At first glance, there are good reasons for heating with wood. It is considered cosy, cheaper than gas and sustainable. In Germany, wood is treated as a climate-friendly fuel and renewable energy. The reason: The carbon dioxide (CO2) that is released into the atmosphere when wood is burned is bound again by regrowing trees in sustainable forest management.
According to the Federal Ministry of Food and Agriculture (BMEL), more than a million households in Germany use firewood, wood pellets or woodchips as the primary energy source to heat the entire living space. In addition, there are over eleven million so-called single-room fireplaces, such as stoves (as of March 2022).
So far, wood has played a rather subordinate role: According to the Federal Statistical Office, in 2021 only 3.6 percent of new buildings used wood as the primary heating energy source. The effects of the Ukraine war on gas prices could change that: there is a high demand for stoves and heating systems that run on wood or pellets.
"Nothing burns dirtier and more harmful to the climate than wood"
That sounds good at first, like a win-win-win situation for people, industry and nature. However, many experts see things differently. Some consider the burning of wood to be a health hazard - such as Achim Dittler from the Karlsruhe Institute of Technology (KIT). "Nothing burns dirtier and more harmful to the climate than wood," says the researcher. Burning wood would release many more pollutants than burning oil or gas, including carbon monoxide, nitrogen oxides, methane and soot.
According to the Federal Environment Agency (UBA), almost half of the wood currently used in Germany is used to generate energy. Heating with gas, on the other hand, has not only lost importance since the war in Ukraine. According to the Federal Statistical Office, the number of approved residential buildings that primarily use gas as an energy source more than halved in the first half of 2022 compared to the first half of 2019. At the same time, the demand for pellet heating systems and stoves is increasing. According to the German Pellet Institute, which belongs to the German Energy Wood and Pellet Association, around 32,000 pellet heating systems were sold in the first half of 2022 - twelve percent more than in the same period of the previous year.
Wood is still cheaper than oil or gas
But the prices for firewood and wood pellets for stoves and heating systems are also rising sharply: in August they were almost 86 percent higher than in the same month last year, as reported by the Federal Statistical Office. Overall consumer prices rose by 7.9 percent over the same period. The statisticians explained that the reasons for the well above-average price increase were not only the increased demand but also the higher procurement and transport costs in the timber industry.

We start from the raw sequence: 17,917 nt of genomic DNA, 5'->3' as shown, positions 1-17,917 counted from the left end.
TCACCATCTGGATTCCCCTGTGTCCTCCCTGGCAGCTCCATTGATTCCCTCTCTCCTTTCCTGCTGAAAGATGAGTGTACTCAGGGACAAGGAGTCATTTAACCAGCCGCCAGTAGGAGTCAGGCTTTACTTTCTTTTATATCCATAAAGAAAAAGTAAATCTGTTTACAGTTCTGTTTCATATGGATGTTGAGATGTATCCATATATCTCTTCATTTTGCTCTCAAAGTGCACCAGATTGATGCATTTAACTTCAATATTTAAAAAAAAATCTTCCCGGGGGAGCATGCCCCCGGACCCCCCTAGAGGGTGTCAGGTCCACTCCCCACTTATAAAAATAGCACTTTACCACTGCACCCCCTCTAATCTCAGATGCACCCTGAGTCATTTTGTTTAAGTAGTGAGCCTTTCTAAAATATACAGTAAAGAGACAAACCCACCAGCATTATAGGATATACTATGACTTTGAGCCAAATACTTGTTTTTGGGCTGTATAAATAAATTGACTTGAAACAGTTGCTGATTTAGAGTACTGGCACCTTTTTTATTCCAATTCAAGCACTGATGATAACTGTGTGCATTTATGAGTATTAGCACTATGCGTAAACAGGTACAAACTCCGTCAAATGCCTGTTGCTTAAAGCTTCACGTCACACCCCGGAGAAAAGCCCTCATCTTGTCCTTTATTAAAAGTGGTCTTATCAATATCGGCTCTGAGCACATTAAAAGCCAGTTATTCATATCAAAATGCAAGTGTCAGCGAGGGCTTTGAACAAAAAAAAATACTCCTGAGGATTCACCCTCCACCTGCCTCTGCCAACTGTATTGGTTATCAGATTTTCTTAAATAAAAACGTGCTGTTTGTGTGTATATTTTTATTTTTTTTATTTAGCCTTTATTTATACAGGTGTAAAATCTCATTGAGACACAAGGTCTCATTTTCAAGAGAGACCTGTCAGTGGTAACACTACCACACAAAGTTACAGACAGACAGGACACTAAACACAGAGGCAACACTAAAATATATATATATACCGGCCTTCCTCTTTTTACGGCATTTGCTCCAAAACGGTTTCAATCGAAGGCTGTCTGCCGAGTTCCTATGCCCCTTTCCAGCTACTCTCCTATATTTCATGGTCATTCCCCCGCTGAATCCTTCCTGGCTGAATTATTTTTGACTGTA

Dittler calls it a "cardinal error" that wood energy in Germany is called climate-neutral, sustainable energy. The Federal Ministry of Economics and Climate Protection also reports that the emission of air pollutants from wood firing is a problem. Therefore, the rules for keeping the air clean when installing and operating wood heating systems have been tightened again this year.
Wolfgang Straff, Head of the Department of Environmental Medicine and Health Assessment at the Federal Environment Agency, specifically warns of the health hazards caused by fine dust when burning wood. "In general and regardless of the source, the inhalation of fine dust leads to a relatively high burden of disease in the population." For example, cases of lung cancer, cardiovascular diseases and diabetes can be attributed to particulate matter. According to the doctor, between 2010 and 2018, an average of around 17,500 deaths per year were caused by particulate matter in Germany.
Climate-neutral only under certain circumstances
So should heating with wood be banned in the future, as some experts are demanding? After all, burning wood is not only dangerous for your health - environmentalists warn of the consequences for forests. If Pierre Ibisch from the Eberswalde University for Sustainable Development has his way, the promotion of wood burning should be stopped immediately.
Because burning trees is only climate-neutral under certain circumstances. On the one hand, if no greenhouse gases streamed out of the forest floor when they were removed. "Approximately half of the carbon in forest ecosystems is in the soil," explains the ecologist. Drying out and warming favored the unwanted degradation of the carbon, which was then released as CO2. Secondly, the claimed climate neutrality applies at best over longer periods of time and under the condition that harvested trees really grow back.
Even then, newly planted trees would only become carbon sinks with a time lag. Compensating for the "carbon debt" that has arisen will take at least decades. "But we need the immediate avoidance of additional greenhouse gases."
Ibisch sees wood burning as a threat to the forests, which are in poor condition anyway. The productivity of the trees is falling as a result of the climate crisis and forest use. "So while the trees grow worse, we want to use more wood. A fatal combination," warns the forest expert.
It was only in mid-September that the European Parliament voted to reduce the amount of wood that can be used to generate energy in the future and to restrict financial support from the state. However, wood burning should continue to be considered a renewable energy source.